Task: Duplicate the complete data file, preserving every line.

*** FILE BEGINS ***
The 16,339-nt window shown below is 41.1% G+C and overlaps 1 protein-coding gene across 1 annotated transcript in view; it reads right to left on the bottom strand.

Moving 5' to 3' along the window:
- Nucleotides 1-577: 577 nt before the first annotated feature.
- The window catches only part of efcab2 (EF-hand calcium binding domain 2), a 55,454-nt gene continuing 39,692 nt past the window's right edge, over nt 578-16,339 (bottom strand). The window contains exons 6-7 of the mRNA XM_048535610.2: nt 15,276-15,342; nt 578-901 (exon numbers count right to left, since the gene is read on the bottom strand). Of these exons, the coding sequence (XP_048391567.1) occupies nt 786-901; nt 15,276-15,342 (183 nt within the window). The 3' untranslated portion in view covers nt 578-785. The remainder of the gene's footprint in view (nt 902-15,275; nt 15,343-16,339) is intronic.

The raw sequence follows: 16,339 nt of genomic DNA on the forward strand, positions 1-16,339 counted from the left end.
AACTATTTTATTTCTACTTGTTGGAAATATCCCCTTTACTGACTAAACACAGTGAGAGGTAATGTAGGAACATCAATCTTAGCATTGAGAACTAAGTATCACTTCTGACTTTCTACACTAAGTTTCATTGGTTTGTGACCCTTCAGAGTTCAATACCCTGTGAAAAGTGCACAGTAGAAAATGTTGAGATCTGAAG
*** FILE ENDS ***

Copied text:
The 16,339-nt window shown below is 41.1% G+C and overlaps 1 protein-coding gene across 1 annotated transcript in view; it reads right to left on the bottom strand.

Moving 5' to 3' along the window:
- Nucleotides 1-577: 577 nt before the first annotated feature.
- The window catches only part of efcab2 (EF-hand calcium binding domain 2), a 55,454-nt gene continuing 39,692 nt past the window's right edge, over nt 578-16,339 (bottom strand). The window contains exons 6-7 of the mRNA XM_048535610.2: nt 15,276-15,342; nt 578-901 (exon numbers count right to left, since the gene is read on the bottom strand). Of these exons, the coding sequence (XP_048391567.1) occupies nt 786-901; nt 15,276-15,342 (183 nt within the window). The 3' untranslated portion in view covers nt 578-785. The remainder of the gene's footprint in view (nt 902-15,275; nt 15,343-16,339) is intronic.

The raw sequence follows: 16,339 nt of genomic DNA on the forward strand, positions 1-16,339 counted from the left end.
AACTATTTTATTTCTACTTGTTGGAAATATCCCCTTTACTGACTAAACACAGTGAGAGGTAATGTAGGAACATCAATCTTAGCATTGAGAACTAAGTATCACTTCTGACTTTCTACACTAAGTTTCATTGGTTTGTGACCCTTCAGAGTTCAATACCCTGTGAAAAGTGCACAGTAGAAAATGTTGAGATCTGAAG